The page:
Friday, February 8, 2008

Jellyfish invade San Bartolo!

Well I had been surfing at San Bartolo for a couple of weeks with no real problems. I found it to be my favorite beach in the area. I'd see a jellyfish or two every day, but mostly in the calmer waters that weren't used for surfing.

Then all the sudden last weekend the jellyfish showed up in force! There were tons of them all over the place, near the shore, along the jetties, in the surf, etc. Earlier this week, I went out to try to surf with just some board shorts and a rash vest. I could barely look at the incoming waves because I was surrounded by huge (~2 foot diameter w/ 4 tentacles about 1 meter each) jellyfish (malaguas, aguamalas, yellyfish, medusas)! I asked some of the locals in the water about the sting and I was told that it hurt badly. Every time I looked for a wave and then looked back around my board, I'd have a jellyfish only 1-3 feet away from me. When I'd finish a wave, I'd always end up right next to more jellyfish.

I decided to leave the water early and come back next time with a full wet suit. But that night I read all kinds of stories about how people had duck dived waves and ended up with jellyfish stings on their faces and eyes! Some people's eyes swelled up so big that their forehead connected to their cheek bones. Others have vision loss...

The next day I headed back to San Bartolo with my full wet suit to see how things were going. There were even more jellyfish than the day before. Just from the jetty, I could see at least 30 large jellyfish. At this point some of them had started to wash up on the beaches and the rocks. So they are slowly being ripped apart and dying, but I just checked again today and there are plenty still in the water. It's not safe for people swimming because so many are in the waves breaking onto the beach.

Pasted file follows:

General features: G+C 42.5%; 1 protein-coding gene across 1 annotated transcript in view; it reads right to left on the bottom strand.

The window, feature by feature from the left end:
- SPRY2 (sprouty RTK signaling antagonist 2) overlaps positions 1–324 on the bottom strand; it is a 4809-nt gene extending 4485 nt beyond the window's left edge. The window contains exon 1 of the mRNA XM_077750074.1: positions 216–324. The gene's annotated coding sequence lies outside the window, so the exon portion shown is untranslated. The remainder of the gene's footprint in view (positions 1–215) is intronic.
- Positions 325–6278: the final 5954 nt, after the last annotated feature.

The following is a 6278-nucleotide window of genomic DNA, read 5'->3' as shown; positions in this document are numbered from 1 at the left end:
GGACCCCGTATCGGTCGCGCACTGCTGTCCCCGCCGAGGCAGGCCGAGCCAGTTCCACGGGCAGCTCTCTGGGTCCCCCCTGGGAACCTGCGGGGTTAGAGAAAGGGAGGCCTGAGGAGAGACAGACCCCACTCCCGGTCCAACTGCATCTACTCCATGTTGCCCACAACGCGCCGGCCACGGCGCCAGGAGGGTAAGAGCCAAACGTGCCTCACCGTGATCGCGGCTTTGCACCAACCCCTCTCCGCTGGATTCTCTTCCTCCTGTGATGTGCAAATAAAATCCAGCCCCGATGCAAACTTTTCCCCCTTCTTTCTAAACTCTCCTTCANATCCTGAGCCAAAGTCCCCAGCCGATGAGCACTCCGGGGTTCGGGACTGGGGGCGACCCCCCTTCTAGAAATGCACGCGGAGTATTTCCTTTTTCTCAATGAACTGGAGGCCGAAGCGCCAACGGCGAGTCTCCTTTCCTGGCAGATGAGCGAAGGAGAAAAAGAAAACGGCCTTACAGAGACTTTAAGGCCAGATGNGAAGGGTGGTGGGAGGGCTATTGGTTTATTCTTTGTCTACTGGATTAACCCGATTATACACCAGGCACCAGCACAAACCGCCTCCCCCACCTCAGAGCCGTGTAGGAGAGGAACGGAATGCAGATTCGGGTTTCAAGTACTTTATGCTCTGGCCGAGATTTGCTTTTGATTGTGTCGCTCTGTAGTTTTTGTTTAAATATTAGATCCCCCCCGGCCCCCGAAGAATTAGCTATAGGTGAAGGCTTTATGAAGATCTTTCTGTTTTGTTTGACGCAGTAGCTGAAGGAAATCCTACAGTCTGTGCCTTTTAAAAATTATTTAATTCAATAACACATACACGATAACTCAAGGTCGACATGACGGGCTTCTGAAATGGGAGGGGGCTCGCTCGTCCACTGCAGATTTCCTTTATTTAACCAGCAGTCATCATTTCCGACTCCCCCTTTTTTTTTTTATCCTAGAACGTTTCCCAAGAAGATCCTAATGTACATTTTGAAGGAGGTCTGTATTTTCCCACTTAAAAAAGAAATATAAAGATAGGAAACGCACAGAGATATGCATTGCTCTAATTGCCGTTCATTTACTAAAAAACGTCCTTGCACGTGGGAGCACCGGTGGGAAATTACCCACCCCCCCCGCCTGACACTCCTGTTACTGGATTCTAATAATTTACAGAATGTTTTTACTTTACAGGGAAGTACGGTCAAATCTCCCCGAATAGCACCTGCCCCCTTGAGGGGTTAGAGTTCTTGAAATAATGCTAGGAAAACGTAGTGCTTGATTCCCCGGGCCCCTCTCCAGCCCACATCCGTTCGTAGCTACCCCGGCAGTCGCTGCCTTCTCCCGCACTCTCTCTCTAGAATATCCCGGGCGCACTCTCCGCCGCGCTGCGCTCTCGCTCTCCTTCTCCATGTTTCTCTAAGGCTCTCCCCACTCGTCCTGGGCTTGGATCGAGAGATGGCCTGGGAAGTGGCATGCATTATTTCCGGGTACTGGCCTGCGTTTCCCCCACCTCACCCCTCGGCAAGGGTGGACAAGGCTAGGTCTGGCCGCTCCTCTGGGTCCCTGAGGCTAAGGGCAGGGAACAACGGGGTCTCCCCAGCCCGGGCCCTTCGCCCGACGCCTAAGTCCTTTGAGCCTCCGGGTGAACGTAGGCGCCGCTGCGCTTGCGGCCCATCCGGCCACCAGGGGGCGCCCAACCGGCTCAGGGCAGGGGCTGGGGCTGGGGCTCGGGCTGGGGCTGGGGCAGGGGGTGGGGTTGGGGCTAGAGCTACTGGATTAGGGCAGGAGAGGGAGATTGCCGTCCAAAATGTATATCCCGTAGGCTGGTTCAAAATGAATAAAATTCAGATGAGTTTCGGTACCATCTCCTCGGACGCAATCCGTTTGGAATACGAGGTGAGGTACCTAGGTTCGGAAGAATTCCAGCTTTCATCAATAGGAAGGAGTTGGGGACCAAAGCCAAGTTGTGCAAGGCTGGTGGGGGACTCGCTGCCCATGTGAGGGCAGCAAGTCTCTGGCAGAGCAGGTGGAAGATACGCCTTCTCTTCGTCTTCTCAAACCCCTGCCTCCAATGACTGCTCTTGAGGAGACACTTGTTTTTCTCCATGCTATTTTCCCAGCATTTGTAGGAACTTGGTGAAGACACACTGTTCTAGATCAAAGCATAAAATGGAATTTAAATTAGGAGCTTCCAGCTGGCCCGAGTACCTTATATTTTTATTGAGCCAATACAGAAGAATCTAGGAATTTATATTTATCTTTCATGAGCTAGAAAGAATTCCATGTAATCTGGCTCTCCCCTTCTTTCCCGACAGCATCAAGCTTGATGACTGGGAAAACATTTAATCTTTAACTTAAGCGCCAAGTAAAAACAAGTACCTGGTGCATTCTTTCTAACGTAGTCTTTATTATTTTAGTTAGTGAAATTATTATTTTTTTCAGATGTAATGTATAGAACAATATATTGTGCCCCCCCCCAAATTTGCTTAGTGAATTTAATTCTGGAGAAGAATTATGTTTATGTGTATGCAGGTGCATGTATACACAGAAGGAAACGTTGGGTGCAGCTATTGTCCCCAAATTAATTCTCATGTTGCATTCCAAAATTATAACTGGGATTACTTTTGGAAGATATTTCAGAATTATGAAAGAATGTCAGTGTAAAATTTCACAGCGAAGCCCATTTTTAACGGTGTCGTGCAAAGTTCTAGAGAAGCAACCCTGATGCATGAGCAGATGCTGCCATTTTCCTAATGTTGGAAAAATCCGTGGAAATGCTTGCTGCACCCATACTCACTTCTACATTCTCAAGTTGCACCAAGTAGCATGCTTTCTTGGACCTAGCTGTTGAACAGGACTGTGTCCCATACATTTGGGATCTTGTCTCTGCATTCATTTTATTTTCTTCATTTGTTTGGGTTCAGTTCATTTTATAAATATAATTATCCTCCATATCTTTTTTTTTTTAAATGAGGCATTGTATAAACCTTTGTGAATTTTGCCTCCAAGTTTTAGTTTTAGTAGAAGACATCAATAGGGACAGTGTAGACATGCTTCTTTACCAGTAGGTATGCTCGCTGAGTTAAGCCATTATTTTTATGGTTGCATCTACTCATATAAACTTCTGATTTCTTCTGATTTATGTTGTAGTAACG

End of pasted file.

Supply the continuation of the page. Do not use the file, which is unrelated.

In my research, I found that Australia has jellyfish problems in January (sometimes they come in late December, like 2006). I imagine the same applies to South America. It looks like they are a little late this year due to La NiƱa keeping the water temps down (showing up in early February 2008). Many public beaches in Australia have surface nets setup just to catch jellyfish so that they won't wash up on shore. This is because Australia has the most deadly and painful species (Man 'o War/Blue Bottle and Box Jellyfish). I guess that sea turtles and sun fish eat jellyfish, but I'm not sure what else does. The ones washed up on shore don't seem to get much attention from the birds or the flies. Some Chinese (and other Asian) foods include parts of the jellyfish.

From what I've been reading, they should die off in a couple of weeks and no longer be a problem. But it stinks waiting for them to die, many of the locals don't seem to care and the lineup still seems to be busy. But I've also seen a number of locals with some pretty big scars on their chests and backs, not sure if they are from jellyfish though. The water is crystal clear and the waves are great! Die jellyfish die!

If anyone knows the species or has information on the jellyfish in these photos (have you been stung by one?), please let me know!

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